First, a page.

Curator Jenni Nurmenniemi: “Care is invisible, but societies don’t work without it”

Curator Jenni Nurmenniemi: “Care is invisible, but societies don’t work without it”

Care Practice: Recipes for Resilience is a project by curators Jenni Nurmenniemi and Ceci Moss. The workshops invite people to think about future art practices based on care. Jenni Nurmenniemi sheds light on what’s happening with the project.

Care Practice workshops will start soon. Could you describe what the project is about?

We will explore how future art structures and practices could be based on care. We try to think about how we can change our behaviour. How to change practices and structures on a larger scale, so that there can be better work conditions in the field of culture. Our second goal is to build a community, to function as a bridge between people. Ceci lives in Los Angeles and I in Helsinki. The two cities are completely different, so we thought this could generate something interesting.

There’s so much online content out there that only allows the audience to be passive viewers. We wanted to avoid that, so in our sessions the participants get to do various things: they write, use their whole bodies to listen, dance, and sing. Every participant will bring their own artistic view to the subject. We hope that it will be fun and participants will be eager.

The project approaches cultural adaptability and transformation through care. Where did you get the idea from?

The pandemic was the impetus for this project. For years, we have both been interested in social and ecological sustainability and possibilities of co-creation. We are actively looking for alternatives to so-called ’burn out culture’, caused by art culture that emphasises novelty and intense production. For a while, I’ve also been looking for alternatives to carbon-heavy cultural activities like mega exhibitions and behemoth biennials. We have both also been thinking of ways to work in the arts that would feel meaningful, insightful, strengthen the feeling of interconnectivity, and still be ecologically and socially sustainable. I also consider the project to be an experiment in post-carbon art practice: how can we maintain intercontinental connections and discussions if we can’t physically be in the same place.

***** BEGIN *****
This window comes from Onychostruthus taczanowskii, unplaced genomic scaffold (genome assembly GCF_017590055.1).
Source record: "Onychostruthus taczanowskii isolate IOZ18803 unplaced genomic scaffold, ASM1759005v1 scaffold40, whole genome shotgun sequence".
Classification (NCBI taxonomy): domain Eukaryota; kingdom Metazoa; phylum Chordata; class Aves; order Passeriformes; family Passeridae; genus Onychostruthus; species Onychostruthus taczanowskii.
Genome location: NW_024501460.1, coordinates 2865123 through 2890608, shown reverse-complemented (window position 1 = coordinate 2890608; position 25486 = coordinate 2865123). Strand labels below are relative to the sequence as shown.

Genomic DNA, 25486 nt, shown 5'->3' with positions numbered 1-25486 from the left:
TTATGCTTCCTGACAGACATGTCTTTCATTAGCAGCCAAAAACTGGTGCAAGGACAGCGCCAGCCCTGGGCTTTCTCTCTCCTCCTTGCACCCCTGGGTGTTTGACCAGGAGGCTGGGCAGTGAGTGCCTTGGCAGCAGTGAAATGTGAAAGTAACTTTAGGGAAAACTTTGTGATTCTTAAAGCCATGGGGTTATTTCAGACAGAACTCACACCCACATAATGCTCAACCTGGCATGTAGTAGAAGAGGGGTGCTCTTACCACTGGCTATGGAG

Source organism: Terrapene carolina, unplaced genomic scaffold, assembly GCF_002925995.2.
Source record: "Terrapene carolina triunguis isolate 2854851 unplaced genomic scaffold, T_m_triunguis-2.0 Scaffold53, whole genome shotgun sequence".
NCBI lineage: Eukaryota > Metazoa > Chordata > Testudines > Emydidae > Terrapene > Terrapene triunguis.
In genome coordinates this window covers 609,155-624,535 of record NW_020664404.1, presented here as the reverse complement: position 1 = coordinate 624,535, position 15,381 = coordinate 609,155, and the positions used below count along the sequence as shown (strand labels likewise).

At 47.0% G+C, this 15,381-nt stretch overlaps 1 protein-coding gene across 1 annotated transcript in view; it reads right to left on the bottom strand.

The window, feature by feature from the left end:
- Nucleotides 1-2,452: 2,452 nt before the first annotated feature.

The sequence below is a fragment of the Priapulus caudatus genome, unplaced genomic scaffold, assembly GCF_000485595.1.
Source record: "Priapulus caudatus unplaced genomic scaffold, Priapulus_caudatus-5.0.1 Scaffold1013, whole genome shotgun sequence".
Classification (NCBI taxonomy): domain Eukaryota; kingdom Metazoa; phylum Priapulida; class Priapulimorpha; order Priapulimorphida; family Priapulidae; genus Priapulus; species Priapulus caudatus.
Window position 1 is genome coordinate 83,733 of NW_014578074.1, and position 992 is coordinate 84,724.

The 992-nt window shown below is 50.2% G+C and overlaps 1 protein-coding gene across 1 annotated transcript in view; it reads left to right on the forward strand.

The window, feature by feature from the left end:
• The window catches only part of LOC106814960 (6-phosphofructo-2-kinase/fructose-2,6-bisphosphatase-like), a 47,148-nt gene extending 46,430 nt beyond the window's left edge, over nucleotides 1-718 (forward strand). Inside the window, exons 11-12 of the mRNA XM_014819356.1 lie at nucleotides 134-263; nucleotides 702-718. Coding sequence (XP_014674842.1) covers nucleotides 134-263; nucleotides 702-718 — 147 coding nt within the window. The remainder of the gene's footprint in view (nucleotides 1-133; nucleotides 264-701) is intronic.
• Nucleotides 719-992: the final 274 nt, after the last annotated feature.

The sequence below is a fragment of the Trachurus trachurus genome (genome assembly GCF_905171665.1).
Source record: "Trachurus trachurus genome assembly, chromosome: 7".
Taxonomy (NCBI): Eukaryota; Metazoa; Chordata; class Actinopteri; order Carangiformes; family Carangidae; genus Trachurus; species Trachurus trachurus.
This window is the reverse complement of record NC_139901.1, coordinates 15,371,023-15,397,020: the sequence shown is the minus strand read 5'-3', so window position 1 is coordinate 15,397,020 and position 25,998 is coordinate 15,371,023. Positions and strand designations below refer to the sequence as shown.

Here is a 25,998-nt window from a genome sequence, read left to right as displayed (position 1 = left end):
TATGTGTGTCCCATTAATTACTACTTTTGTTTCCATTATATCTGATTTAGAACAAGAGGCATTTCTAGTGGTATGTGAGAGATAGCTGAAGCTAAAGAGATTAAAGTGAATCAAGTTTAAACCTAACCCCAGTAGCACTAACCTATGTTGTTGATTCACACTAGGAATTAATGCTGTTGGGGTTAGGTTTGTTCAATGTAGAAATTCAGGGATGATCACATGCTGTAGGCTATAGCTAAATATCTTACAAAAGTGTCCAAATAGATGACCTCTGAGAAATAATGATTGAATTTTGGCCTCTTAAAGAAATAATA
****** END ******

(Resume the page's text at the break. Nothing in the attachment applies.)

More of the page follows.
Has your perception of care and resilience changed during the project or the pandemic?

Yes and no. It has been clear to me for a long time that care is a dimension of human life that doesn’t usually get much attention. Care is invisible, but societies can’t function without it. Rather than providing answers, the project is an invitation for everyone to think about how the future of care could be built.

Your team is international. What is the perception of care around the world?

I believe that the project will bring about discussion on the division of duty of care between different demographics, and the lack of support for frontline workers during the current pandemic. Controversially, the role that care workers play is recognised as essential, but they don’t get the support they need. However, our focus is in the field of arts and culture: how artists and different organisations can operate in volatile situations. We want to find out if it is necessary to develop new models of collaboration, funding or production, that would be based on a broader distribution of resources than before.

You are also looking into multi-artistic and multicultural dialogue. How do you see the future of international collaboration and mobility in arts after the pandemic?

With this project our intention is to see how intimate, multisensory and interactive art experiences can be created on digital platforms. Even after the pandemic ends, there will be no return to the way things were. For decades, the art world has been reliant on large-scale logistics and biennial travel, which to begin with is not normal. I don’t want to romanticise the situation because the pandemic is a horrible way to notice this. Of course, there will be people who want to go back to their old ways as soon as possible. It is the duty of the stakeholders of arts and culture to think and build a new environment, to think about what is truly meaningful. I wouldn’t want the borders to be closed forever, because intercultural dialogue and exchange bring about energy to renew the arts. This is a disparity I’m trying to resolve through my work.

What kind of impact do you hope your project will have?

I hope that this project will lead to new collaborations and friendships. There are no separate projects or single works, as all works are always a part of a continuum. For me the Care Practice project is also preparation for a longer project starting in the autumn. It’s going to be a multifaceted climate project in collaboration with artists and researchers. It will bring together the issues of social and ecological sustainability closer than before. Everything is connected.

Care Practice: Recipes for Resilience workshops will take place every Saturday throughout June, 10 AM (PST). More info and registration for the free workshops:

Text: Annika Pellonpää Picture: Tuomas A. Laitinen

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